For some reason I’ve had to import fairly large chunks of data into PostgreSQL/PostGIS using Python lately. When I wrote the HOGS app I decided that COPY statements was the way to go, as this is a fast and reliable way of getting large chunks of data into PostgreSQL.
But, as you might know, “
COPY moves data between PostgreSQL tables and standard file-system files. ” . Ugh, those pesky files. My data isn’t in files and shouldn’t be.
So I started googling and found this gist. That seemed to do the trick: Works with Python, uses psychopg2, and eliminates the need for a file. All the same while allowing me to use COPY statements. All good?
Well, almost. PostGIS is a bit picky. You need to provide the geometries as WKB. But, the WKB standard does not specify srid. So, if your table is defined with a column Geometry(4326), you’ll get an error. The solution? Use EWKB (the e is for extended). Using a tool such as pygeos lets you add srid to a WBK-encoded geometry like this:
from pygeos import to_wkb, from_wkb, set_srid def add_srid(wkb, srid=4326): return to_wkb( set_srid(from_wkb(wkb), srid), hex=True, include_srid=True )
Another issue, worth considering when importing, say several million geometries, is that you probably want some commits in between. Mocking a bit about with generators, i found a way to split a generator into a generator that yields generators, so that you could iterate over, say 10 000 elements and hit a break. Something like this:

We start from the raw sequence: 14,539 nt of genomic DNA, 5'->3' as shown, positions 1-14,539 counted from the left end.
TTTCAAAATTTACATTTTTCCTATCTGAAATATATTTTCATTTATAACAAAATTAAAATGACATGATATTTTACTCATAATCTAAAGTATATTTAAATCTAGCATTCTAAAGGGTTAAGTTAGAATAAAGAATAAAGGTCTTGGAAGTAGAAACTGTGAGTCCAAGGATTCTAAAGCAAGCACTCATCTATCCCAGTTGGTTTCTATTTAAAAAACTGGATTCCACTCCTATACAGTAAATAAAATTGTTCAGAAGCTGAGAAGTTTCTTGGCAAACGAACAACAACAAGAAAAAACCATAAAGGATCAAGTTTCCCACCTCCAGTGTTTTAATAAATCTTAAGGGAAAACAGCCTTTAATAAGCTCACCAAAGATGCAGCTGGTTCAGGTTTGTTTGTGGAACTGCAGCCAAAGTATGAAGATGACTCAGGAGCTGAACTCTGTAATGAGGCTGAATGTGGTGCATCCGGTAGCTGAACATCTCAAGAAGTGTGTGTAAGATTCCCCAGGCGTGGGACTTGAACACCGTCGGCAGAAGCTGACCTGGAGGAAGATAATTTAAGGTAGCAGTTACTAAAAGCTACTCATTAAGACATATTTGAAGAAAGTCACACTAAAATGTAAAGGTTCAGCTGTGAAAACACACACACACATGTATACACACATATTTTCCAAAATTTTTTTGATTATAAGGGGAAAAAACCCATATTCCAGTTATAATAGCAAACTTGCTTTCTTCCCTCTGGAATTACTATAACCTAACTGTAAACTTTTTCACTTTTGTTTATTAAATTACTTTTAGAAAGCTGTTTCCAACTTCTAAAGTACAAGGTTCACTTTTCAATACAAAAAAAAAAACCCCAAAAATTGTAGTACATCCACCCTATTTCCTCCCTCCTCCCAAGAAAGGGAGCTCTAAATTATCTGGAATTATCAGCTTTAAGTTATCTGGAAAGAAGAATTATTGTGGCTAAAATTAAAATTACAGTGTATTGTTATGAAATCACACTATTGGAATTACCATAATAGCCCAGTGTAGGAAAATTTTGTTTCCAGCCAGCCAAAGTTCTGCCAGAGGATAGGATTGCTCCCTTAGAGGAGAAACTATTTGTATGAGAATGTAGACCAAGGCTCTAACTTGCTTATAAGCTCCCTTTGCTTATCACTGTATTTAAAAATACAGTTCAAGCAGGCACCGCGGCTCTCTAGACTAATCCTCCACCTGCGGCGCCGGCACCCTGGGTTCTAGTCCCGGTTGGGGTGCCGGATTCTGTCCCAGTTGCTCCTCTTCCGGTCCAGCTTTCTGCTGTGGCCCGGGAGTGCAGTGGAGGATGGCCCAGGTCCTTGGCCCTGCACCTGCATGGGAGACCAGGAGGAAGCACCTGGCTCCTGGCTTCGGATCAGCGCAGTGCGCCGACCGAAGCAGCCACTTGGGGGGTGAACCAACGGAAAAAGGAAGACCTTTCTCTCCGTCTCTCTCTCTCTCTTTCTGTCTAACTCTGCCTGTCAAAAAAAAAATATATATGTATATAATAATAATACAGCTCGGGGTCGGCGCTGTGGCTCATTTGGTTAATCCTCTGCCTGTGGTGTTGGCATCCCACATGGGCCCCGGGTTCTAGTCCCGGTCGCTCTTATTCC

def split_generator(gen, elements_pr_generator): is_running = True def generator(gen): nonlocal is_running c = 0 while c < elements_pr_generator: try: n = next(gen) yield n except StopIteration as e: is_running = False raise e c += 1 c = 0 while is_running: if c % elements_pr_generator == 0: yield generator(gen) c += 1
One last thing you might end up getting bitten by is the fact that the copy statement expects a file. And a file consists of text. And if you are inserting, say a dictionary to a json(b)-column, you might end up with errors. Same for None-values. In order to handle this, i wrote a line-generator, that takes a record from your generator and transforms it to a proper line:
def format_line(record, column_data): line_template = '\t'.join(['%s'] * len(column_data)) data =  for column in column_data: key = column['key'] value = None # get the value if key in record: value = record[key] if value is None: data.append('\\N') elif 'encoder' in column: data.append(column['encoder'](value)) else: data.append(value) return line_template % tuple(data)
This function takes in a definition for each column, gets the data from the generator data, and formats it as a proper line to be fed to the COPY-statement.
If you combine these elements you end up with a small utility that lets you copy most python data into PostgreSQL with ease. So, if this is something you need, check out pg_geomcopy on github!